Environmentalism aside, the new building is quite impressive.

The middle school no longer has to hold science classes in those dinky rooms that, despite the linoleum floors and chemical-resistant tables, aren’t real labs.

The building looks good, if a bit imposing, and gives the middle school the facelift it’s needed for years.

And, to be fair, the thing is pretty environmentally friendly. The light fixtures and air conditioning units consume less energy, the arcade shields the classrooms from the sun and every room has a thermostat, ensuring that no teacher will need to leave their door open with the air conditioning on just to ensure the comfort of their neighbor.

Yep, everything’s up to code.

But that’s just it. Everything done in the new science building to shrink our carbon footprint merely satisfies the code and doesn’t do much more beyond that.

One of our editors once said that when he was first enrolled at SCDS, his parents’ friends knew Country Day only as that “crunchy granola alternative school.”

While that title may be more aptly applied to Waldorf, we still would like to think we’re progressive.

At least a little more progressive than the Catholic behemoths, Jesuit, Christian Brothers and St. Francis.

But if you look at our environmental track record, we lag far behind. Jesuit won a Sacramento County Sustainable Building award in 2012, Christian Brothers has several buildings with power usage control systems, and St. Francis has solar panels that provide nearly a third of their energy.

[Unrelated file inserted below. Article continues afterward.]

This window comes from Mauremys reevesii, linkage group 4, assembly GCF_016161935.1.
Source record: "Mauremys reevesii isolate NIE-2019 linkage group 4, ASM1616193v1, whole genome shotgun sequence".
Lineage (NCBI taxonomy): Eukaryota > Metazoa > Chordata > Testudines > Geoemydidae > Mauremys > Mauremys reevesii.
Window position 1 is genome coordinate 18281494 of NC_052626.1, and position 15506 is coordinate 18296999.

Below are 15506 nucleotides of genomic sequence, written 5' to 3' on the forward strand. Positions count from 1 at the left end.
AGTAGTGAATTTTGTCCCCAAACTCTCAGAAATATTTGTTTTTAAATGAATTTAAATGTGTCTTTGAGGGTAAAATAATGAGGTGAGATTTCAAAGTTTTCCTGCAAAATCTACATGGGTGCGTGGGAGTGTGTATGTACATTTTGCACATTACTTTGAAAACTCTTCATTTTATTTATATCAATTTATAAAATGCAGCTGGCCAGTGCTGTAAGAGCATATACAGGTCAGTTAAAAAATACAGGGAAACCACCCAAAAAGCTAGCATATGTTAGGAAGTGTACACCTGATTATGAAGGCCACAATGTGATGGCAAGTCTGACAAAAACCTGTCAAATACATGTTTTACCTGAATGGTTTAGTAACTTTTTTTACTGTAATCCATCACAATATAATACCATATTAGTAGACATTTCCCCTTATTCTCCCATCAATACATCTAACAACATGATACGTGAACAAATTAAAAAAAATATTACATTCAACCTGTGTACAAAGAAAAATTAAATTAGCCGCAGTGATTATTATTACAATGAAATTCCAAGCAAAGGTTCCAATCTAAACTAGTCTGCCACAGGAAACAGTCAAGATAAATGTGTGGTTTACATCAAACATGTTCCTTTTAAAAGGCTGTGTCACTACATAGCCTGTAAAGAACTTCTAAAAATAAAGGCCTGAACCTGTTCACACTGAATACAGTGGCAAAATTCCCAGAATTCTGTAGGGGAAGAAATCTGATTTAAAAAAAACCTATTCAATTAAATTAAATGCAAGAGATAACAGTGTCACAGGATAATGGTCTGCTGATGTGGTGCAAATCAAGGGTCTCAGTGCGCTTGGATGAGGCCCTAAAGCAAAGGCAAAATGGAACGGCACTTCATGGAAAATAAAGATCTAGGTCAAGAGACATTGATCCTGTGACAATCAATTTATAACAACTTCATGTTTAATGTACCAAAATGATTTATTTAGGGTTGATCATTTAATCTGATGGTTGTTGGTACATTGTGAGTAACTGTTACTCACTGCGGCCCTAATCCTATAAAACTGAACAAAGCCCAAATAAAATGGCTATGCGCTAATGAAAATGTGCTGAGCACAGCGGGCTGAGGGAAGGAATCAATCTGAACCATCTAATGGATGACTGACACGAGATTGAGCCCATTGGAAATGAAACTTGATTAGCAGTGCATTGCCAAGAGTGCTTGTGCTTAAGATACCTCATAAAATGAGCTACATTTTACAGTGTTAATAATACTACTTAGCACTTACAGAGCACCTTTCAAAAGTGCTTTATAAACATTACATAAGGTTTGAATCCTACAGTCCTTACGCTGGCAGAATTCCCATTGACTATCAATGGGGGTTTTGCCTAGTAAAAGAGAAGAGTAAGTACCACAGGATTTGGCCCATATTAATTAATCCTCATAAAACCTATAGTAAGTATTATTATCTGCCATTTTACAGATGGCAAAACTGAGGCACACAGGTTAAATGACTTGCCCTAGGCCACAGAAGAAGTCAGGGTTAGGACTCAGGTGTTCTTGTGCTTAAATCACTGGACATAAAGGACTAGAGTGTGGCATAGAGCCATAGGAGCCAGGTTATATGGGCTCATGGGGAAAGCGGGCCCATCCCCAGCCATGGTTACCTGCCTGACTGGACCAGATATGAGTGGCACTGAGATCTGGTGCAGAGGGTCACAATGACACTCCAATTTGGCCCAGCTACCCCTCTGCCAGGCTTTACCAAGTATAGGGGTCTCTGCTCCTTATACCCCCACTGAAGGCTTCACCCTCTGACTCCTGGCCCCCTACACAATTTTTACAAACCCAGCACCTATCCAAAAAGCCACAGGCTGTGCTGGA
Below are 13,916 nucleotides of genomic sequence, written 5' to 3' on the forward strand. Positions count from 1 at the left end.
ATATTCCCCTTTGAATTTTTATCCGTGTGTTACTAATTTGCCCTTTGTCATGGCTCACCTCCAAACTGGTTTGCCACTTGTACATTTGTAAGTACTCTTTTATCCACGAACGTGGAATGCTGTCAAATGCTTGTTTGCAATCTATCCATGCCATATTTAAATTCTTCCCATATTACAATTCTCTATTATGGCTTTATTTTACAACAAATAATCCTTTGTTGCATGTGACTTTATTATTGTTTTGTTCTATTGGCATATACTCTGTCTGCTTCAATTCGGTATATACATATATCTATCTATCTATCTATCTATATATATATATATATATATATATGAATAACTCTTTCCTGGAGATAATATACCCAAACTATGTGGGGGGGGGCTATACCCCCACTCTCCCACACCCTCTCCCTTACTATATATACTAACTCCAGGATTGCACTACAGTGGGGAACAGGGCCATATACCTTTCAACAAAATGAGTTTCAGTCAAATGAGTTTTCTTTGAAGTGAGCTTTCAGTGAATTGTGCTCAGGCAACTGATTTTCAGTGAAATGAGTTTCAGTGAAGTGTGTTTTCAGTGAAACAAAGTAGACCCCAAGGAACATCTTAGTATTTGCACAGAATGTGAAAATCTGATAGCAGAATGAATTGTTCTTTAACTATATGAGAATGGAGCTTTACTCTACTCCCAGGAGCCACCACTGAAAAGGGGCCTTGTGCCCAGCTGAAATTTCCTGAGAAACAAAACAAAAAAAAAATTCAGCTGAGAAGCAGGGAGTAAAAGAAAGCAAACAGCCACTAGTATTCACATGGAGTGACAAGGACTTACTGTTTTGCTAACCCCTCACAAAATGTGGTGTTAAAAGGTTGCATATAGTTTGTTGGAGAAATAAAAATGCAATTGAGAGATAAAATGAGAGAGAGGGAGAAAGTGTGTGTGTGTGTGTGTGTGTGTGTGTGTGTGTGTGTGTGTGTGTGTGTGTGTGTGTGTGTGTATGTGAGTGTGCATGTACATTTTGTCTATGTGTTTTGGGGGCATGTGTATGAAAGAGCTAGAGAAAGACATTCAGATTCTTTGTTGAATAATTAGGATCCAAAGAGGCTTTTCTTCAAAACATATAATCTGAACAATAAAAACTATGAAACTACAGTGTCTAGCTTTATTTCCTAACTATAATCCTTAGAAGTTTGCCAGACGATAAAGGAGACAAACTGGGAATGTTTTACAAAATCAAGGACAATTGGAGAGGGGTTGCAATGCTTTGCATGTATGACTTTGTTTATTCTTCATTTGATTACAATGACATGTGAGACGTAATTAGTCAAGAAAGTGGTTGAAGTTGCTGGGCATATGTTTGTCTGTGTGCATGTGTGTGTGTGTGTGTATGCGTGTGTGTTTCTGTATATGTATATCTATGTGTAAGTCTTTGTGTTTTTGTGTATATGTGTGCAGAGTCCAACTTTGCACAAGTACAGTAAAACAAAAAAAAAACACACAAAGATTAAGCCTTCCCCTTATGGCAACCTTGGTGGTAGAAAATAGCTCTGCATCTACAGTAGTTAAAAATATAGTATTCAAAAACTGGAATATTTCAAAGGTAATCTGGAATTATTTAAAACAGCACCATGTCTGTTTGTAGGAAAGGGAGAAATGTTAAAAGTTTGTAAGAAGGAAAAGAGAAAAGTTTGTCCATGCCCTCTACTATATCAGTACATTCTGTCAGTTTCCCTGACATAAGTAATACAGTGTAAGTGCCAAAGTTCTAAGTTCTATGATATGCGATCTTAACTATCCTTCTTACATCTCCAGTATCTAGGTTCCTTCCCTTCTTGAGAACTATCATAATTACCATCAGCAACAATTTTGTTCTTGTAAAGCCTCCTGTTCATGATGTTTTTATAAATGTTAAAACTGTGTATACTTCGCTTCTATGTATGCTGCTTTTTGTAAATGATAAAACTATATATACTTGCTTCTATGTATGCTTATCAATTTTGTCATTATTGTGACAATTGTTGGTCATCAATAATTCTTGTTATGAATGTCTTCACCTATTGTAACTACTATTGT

Of course, those three have much more money flowing through their respective coffers. Because of their larger budgets, they can erect new buildings, which is what’s needed to make any really significant environmental improvement.

Last year, when the high school was renovated, the cost of putting any meaningful work into the buildings to make them more environmentally friendly would have been disproportionate to the buildings’ value.

However, this new building was our chance to put our best foot forward, so to speak.

The costs for the environmental improvements of a completely energy-neutral building are at most 10 percent more than the original cost.

And both SMUD and PG&E pay architects to create environmentally friendly designs for their buildings.

In skipping that step, we lost what could have been a shining example of our dedication to both environmental sustainability and the teaching of the sciences.

But the best argument is that we’d be back on top of our peers when it comes to “crunchiness.”

After all, if we can’t do it for the environment, we can at least do it to best Jesuit.

Previously published in the print edition on Nov. 25, 2014.

 

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